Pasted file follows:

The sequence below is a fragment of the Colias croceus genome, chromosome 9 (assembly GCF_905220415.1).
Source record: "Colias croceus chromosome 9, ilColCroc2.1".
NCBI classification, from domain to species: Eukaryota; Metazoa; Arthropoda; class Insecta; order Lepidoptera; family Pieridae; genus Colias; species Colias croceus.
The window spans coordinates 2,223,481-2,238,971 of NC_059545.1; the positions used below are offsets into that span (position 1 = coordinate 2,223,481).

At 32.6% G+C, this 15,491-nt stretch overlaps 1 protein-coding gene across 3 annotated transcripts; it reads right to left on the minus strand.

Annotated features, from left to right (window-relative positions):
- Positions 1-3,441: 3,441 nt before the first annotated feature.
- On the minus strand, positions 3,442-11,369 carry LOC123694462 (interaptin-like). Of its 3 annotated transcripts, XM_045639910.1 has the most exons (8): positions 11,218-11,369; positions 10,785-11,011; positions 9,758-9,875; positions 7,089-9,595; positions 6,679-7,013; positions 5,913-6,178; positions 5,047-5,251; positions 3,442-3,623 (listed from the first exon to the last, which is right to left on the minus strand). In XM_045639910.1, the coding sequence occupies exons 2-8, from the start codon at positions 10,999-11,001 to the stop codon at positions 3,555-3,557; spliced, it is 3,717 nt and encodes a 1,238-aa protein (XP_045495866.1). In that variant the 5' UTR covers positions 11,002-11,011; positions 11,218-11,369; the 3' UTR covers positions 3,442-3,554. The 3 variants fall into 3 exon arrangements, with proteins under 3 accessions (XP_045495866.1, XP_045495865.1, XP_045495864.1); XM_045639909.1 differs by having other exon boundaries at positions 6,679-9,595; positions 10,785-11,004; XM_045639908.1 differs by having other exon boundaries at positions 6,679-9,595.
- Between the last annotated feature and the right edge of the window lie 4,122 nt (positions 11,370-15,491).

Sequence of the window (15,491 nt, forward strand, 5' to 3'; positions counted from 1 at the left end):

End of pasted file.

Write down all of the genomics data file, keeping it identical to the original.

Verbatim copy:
The sequence below is a fragment of the Colias croceus genome, chromosome 9 (assembly GCF_905220415.1).
Source record: "Colias croceus chromosome 9, ilColCroc2.1".
NCBI classification, from domain to species: Eukaryota; Metazoa; Arthropoda; class Insecta; order Lepidoptera; family Pieridae; genus Colias; species Colias croceus.
The window spans coordinates 2,223,481-2,238,971 of NC_059545.1; the positions used below are offsets into that span (position 1 = coordinate 2,223,481).

At 32.6% G+C, this 15,491-nt stretch overlaps 1 protein-coding gene across 3 annotated transcripts; it reads right to left on the minus strand.

Annotated features, from left to right (window-relative positions):
- Positions 1-3,441: 3,441 nt before the first annotated feature.
- On the minus strand, positions 3,442-11,369 carry LOC123694462 (interaptin-like). Of its 3 annotated transcripts, XM_045639910.1 has the most exons (8): positions 11,218-11,369; positions 10,785-11,011; positions 9,758-9,875; positions 7,089-9,595; positions 6,679-7,013; positions 5,913-6,178; positions 5,047-5,251; positions 3,442-3,623 (listed from the first exon to the last, which is right to left on the minus strand). In XM_045639910.1, the coding sequence occupies exons 2-8, from the start codon at positions 10,999-11,001 to the stop codon at positions 3,555-3,557; spliced, it is 3,717 nt and encodes a 1,238-aa protein (XP_045495866.1). In that variant the 5' UTR covers positions 11,002-11,011; positions 11,218-11,369; the 3' UTR covers positions 3,442-3,554. The 3 variants fall into 3 exon arrangements, with proteins under 3 accessions (XP_045495866.1, XP_045495865.1, XP_045495864.1); XM_045639909.1 differs by having other exon boundaries at positions 6,679-9,595; positions 10,785-11,004; XM_045639908.1 differs by having other exon boundaries at positions 6,679-9,595.
- Between the last annotated feature and the right edge of the window lie 4,122 nt (positions 11,370-15,491).

Sequence of the window (15,491 nt, forward strand, 5' to 3'; positions counted from 1 at the left end):